Every horse owner is in love with their horse immensely. However, there comes a time when the four-legged loved one might face some sort of health issues and it may not just end their racing career but also hamper their overall health. Here we share some of the most common health problems in racing horses that should be noted as early as possible.
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Exercise-Induced Pulmonary Hemorrhage
EIPH is a very common health problem in racehorses and, depending on the severity, can result in increased veterinary costs as well as lost training and racing days for the owner. This syndrome, which affects nearly all horses during their racing careers, is distinguished by blood found in the horse’s airway following exercise that originates in the lungs.
Symptoms of Exercise-Induced Pulmonary Hemorrhage
Unless a horse has severe EIPH with blood in the nostrils (known as epistaxis), the main symptom is usually poor athletic performance; other signs are usually subtle and difficult to detect. EIPH may be indicated by frequent swallowing and coughing during the immediate post-exercise recovery period, as well as a lack of appetite following performance.
Exercise-Induced Pulmonary Hemorrhage Treatment in Horses
RBC counts in bronchoalveolar fluid from affected horses running on a treadmill are reduced by 33% when nasal dilator bands are applied. Alternative treatments, such as antihypertensive drugs, rheological agents (pentoxifylline), bronchodilators, prolonged rest, dietary supplements (hesperidin-citrus bioflavonoids), and anti-inflammatory drugs, have not demonstrated therapeutic benefit.
Colic, the leading cause of death in horses, refers to abdominal pain caused by a variety of factors. A simple obstruction, usually in the large colon, can cause discomfort; a strangulation, usually a twist or torsion in the small or large intestine that closes off the food passageway and blocks the blood supply; abnormalities of the intestinal blood supply (vasculature), usually caused by parasites (i.strongyle larvae in the blood vessels); and other disorders, such as gastric ulcers, can also cause discomfort.
Symptoms of Colic in RaceHorses
- They are frequently looking to the side.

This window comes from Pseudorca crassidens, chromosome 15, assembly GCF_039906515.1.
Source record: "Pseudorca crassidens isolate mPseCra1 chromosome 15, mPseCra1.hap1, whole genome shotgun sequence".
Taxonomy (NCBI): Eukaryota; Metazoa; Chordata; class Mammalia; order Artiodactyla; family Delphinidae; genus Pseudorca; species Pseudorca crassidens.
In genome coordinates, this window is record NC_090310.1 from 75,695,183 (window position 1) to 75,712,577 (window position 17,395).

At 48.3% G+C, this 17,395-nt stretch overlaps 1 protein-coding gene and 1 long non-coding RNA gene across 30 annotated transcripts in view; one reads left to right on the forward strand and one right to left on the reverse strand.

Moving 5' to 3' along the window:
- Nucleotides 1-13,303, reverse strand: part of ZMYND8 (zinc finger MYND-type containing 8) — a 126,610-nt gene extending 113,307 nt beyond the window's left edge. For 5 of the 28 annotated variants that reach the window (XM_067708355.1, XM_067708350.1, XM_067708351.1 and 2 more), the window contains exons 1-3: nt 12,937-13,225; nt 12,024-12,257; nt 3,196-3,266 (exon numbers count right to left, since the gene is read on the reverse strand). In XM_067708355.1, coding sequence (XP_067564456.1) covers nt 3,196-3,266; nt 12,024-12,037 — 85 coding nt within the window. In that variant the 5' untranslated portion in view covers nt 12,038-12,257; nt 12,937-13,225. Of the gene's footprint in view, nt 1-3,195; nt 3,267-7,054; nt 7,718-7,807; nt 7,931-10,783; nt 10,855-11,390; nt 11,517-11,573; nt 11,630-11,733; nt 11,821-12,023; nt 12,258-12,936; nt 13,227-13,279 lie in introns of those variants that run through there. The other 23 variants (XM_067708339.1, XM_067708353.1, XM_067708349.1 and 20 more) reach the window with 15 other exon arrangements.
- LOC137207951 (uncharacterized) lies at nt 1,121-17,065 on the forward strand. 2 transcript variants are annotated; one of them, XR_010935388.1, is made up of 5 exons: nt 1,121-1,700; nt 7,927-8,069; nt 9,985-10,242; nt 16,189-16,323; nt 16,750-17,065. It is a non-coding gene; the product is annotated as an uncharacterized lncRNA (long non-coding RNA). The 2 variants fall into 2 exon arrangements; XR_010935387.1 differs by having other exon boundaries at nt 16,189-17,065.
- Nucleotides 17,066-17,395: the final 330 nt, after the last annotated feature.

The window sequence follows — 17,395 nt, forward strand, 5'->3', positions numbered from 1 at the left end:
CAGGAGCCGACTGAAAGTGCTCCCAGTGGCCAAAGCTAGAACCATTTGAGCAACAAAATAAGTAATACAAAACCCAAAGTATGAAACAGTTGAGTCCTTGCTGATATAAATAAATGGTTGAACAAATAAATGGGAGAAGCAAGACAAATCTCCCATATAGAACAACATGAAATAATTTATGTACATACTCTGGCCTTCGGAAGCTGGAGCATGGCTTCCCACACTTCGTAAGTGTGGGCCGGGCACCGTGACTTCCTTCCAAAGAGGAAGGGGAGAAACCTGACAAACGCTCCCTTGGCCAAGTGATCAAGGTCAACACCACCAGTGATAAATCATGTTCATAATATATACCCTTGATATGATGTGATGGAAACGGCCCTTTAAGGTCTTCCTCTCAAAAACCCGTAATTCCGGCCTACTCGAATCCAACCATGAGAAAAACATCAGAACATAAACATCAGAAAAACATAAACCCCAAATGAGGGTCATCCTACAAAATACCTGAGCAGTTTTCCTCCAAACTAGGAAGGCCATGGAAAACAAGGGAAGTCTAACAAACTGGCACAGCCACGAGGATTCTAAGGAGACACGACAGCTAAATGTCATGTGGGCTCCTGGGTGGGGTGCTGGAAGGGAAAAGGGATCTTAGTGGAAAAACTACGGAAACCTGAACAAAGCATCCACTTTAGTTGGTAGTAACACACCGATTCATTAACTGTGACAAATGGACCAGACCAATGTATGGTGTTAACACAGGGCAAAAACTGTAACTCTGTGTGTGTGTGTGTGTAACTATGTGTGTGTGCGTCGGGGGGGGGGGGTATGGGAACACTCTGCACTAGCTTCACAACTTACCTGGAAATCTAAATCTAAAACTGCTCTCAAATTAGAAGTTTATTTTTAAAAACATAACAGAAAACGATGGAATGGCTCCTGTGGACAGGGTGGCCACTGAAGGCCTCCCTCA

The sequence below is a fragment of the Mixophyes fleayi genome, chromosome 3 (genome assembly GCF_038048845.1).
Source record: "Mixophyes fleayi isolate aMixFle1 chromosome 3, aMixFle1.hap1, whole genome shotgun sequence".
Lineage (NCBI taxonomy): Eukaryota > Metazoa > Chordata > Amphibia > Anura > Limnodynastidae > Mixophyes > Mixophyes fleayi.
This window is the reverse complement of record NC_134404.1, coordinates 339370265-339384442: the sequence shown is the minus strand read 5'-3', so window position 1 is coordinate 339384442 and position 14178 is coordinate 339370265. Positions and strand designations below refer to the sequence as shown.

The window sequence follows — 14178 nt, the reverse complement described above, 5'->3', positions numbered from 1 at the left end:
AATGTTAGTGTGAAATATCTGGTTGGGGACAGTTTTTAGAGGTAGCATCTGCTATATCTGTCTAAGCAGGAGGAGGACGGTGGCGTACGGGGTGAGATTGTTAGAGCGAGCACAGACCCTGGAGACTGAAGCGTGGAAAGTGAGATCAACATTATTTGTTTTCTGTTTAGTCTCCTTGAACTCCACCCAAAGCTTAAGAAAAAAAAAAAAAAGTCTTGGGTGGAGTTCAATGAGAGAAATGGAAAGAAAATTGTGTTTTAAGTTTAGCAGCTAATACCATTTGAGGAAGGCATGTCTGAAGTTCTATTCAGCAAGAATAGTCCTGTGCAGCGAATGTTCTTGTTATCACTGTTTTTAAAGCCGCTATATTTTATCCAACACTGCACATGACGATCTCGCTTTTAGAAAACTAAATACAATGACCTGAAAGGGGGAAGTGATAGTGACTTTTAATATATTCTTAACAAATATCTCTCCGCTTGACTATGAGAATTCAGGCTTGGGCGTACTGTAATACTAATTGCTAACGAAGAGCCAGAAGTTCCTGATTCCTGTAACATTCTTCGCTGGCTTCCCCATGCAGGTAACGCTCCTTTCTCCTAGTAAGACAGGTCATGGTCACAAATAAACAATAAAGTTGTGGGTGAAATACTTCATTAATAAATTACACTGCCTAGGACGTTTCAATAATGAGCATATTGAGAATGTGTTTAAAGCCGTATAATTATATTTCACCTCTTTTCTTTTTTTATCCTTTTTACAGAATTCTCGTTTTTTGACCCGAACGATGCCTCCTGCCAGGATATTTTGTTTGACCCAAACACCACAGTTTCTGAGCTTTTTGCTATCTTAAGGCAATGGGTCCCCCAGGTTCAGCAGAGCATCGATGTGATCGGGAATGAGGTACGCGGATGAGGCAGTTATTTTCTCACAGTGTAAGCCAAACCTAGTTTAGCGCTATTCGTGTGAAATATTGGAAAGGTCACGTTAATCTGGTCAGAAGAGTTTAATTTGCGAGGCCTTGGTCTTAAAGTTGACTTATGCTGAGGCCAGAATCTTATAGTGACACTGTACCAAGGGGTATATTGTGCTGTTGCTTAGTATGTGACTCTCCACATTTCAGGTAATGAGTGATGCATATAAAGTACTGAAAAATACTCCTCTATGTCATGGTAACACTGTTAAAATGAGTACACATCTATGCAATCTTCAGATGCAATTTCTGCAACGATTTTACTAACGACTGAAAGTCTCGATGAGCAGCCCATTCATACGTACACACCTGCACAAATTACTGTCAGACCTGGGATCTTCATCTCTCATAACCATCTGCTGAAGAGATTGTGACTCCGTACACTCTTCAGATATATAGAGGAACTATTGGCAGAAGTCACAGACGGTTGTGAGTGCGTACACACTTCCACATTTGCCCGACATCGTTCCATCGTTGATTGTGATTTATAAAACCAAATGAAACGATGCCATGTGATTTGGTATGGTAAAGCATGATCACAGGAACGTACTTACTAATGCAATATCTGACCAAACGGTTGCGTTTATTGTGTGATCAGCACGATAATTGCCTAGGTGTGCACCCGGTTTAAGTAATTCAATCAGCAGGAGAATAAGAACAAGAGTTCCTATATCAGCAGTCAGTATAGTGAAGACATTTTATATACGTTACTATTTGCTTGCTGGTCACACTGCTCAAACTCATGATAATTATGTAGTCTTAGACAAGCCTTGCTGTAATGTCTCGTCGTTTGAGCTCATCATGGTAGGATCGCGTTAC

- Biting or kicking their flanks or stomachs
- Lying down and/or rolling around.
- There is little or no manure passing.
- Fecal balls that are smaller than usual.
- Passing dry or mucus-covered (slime) manure.
- Poor eating habits, they may not consume all of their grain or hay.
- Changes in drinking habits.
- Heart rate greater than 45 to 50 beats per minute
- Gums that are tacky.
- Capillary refill time is lengthy.
- Mucous membranes that are discoloured
Colic Treatment in Horses
Horses suffering from colic are in pain; common equine pain relievers such as phenylbutazone are used to treat colic. Some colic horses have overactive spasming intestines. In such cases, medications that reduce intestinal motility can be used.
Upper Respiratory Tract Dysfunction
The racehorse relies on normal mechanical function of the upper airway. An endoscopic examination is used to make the primary diagnosis. Some of the conditions can be treated surgically, with the outcome depending on the individual case. The following are the most common issues:
- Displaced soft palate is common in young horses and is frequently associated with confirmation. Maturity, management, equipment changes, or surgical intervention may help.
- Laryngeal paralysis (roarer) is a mild to severe impairment of the ability to abduct an arytenoid, with a corresponding impact on performance as airway size decreases. In most cases, surgery is an option.
- Aryepiglotic epiglottis – the epiglottis becomes encased in aryepiglottic tissue (membranes that are normally under epiglottis). With surgery, this condition usually has a good prognosis.
- The entire pharynx shrinks in size during exercise, resulting in a collapsing pharynx. This can only be seen with dynamic videoendoscopy. It has a poor chance of racing success.
Upper Respiratory Tract Dysfunction Symptoms
If your horse has a runny nose, cough, fever, listlessness, or depressed behaviour, he most likely has an upper respiratory infection. Fall, winter, and spring are prime seasons for respiratory diseases, which are frequently caused by one or more of four common pathogens.
Treatment of Upper Respiratory Tract Dysfunction in Horses
Consulting with a veterinarian about which vaccinations are recommended and maintaining a regular vaccination schedule for all horses is the first step in protecting them from respiratory infections and other diseases. The age, use, and frequency of travel of a horse will be considered when determining which vaccinations are required.